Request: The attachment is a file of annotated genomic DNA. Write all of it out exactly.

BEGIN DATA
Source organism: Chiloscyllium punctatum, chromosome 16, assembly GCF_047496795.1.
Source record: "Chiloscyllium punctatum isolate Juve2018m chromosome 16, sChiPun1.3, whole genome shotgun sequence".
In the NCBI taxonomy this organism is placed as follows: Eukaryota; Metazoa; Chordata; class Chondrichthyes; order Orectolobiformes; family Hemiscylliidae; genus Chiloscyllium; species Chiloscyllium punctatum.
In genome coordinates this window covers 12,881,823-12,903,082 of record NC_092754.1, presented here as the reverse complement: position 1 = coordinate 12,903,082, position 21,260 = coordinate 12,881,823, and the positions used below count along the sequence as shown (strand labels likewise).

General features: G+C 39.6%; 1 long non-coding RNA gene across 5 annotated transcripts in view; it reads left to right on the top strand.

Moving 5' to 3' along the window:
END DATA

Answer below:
Source organism: Chiloscyllium punctatum, chromosome 16, assembly GCF_047496795.1.
Source record: "Chiloscyllium punctatum isolate Juve2018m chromosome 16, sChiPun1.3, whole genome shotgun sequence".
In the NCBI taxonomy this organism is placed as follows: Eukaryota; Metazoa; Chordata; class Chondrichthyes; order Orectolobiformes; family Hemiscylliidae; genus Chiloscyllium; species Chiloscyllium punctatum.
In genome coordinates this window covers 12,881,823-12,903,082 of record NC_092754.1, presented here as the reverse complement: position 1 = coordinate 12,903,082, position 21,260 = coordinate 12,881,823, and the positions used below count along the sequence as shown (strand labels likewise).

General features: G+C 39.6%; 1 long non-coding RNA gene across 5 annotated transcripts in view; it reads left to right on the top strand.

Moving 5' to 3' along the window: